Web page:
Wondering how your colleagues build powerful BHM plans? Read on.
Planning for Black History Month? These strategies can help you add a little extra joy to your community celebration.
School leaders like you have shared with us the joyful and affirming ways you elevate Black stories and voices in your building – especially in the lead-up to Black History Month. Whether you want to honor great leaders or celebrate the amazing members of your own community, these strategies can help ensure that your school’s Black History Month builds on the work you do all year long.
1. Start your celebration by elevating student voice.
By adorning the hallways with student tributes to the Black figures they admire, Principal Megan McLaughlin ensures that her school’s observance of Black History Month reflects her learners’ communities, passions and priorities. Check out the finished product here.
2. Highlight the achievements of your very own hometown heroes.
At educator Jonathan Gustin’s school, the inspiration starts within the community. By featuring local changemakers, this strategy reminds students that Black excellence is all around them! Tour the Hometown Hero display here.
3. Share resources to support teachers’ growth.
When it comes to having difficult conversations, we all have room to grow. Fortunately, educators are lifelong learners. You can encourage teachers to feel confident guiding discussions about race with students by sharing these strategies from school leader Dr. Robert S. Harvey.
4. Invite your school community on a virtual field trip.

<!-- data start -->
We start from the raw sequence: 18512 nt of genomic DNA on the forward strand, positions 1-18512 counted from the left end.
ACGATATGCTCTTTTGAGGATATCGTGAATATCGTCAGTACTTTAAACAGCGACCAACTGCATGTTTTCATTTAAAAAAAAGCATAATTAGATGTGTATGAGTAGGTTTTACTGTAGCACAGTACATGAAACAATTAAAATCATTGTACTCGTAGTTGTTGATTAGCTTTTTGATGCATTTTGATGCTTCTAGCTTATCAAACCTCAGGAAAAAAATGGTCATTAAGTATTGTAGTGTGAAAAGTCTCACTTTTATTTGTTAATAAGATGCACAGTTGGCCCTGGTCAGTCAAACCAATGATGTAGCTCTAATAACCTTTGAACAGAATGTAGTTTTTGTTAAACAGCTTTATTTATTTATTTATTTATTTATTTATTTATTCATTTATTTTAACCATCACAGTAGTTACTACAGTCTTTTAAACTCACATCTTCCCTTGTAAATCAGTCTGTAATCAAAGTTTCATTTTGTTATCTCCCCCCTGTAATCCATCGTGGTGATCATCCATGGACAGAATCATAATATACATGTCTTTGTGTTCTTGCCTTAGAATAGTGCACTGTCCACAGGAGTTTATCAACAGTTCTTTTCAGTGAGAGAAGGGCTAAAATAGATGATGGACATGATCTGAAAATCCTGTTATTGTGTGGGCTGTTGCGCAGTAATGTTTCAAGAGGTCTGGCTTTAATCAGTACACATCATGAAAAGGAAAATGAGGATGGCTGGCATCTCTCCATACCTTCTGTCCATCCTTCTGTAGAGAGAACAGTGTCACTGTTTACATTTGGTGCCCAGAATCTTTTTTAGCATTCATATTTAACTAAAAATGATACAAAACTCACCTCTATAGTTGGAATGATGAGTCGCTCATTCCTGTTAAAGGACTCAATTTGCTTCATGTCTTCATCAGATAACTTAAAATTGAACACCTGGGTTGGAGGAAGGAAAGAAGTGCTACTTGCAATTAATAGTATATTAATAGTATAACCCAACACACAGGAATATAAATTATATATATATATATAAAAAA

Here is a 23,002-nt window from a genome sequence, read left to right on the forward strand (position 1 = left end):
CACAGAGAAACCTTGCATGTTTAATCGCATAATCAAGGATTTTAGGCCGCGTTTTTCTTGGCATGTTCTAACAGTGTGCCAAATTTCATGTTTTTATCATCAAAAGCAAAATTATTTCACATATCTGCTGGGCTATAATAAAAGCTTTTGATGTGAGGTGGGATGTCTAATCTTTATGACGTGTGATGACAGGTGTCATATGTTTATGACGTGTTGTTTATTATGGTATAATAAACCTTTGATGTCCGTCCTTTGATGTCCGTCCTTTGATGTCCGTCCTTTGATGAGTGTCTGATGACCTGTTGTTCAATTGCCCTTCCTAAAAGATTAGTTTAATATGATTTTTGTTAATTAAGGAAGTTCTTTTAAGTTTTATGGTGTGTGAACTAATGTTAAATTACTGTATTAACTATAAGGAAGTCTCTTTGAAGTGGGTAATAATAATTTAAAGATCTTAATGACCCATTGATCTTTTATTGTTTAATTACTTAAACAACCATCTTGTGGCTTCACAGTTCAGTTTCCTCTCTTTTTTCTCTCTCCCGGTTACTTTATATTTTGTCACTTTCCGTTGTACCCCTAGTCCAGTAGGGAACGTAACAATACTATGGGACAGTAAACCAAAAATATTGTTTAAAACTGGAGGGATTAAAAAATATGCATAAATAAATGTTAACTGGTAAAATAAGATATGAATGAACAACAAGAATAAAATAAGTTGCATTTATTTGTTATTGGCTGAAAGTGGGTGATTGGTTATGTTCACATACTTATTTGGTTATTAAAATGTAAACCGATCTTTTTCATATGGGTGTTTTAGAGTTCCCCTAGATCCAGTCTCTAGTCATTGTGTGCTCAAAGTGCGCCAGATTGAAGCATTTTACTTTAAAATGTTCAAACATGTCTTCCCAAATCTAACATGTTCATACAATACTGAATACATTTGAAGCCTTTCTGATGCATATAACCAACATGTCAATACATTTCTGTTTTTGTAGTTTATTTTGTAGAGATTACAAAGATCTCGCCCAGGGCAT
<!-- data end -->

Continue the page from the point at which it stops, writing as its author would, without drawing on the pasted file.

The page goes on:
If you can’t take a schoolwide trip to the National Museum of African American History and Culture, sharing the museum’s virtual learning lab with your team is the next best thing. Here, educators can find approaches to teaching Black history through the lens of everyday objects, artworks, historical documents and so much more.
5. Greet students with a Black history fact.
Start the day right by sharing a little Black history tidbit in your morning announcements! This calendar, from educator Kimiko Shibata, features a full month’s worth of facts and biographies – share it with your school community or make your own.
6. Do a Principal Project deep dive!
Your Principal Project colleagues know that Black history matters all year long. That’s why we’re always updating our resource library with recommendations from fellow administrators. If you’re looking for ideas on how to support your team, affirm your students and engage your community, this is a great place to start.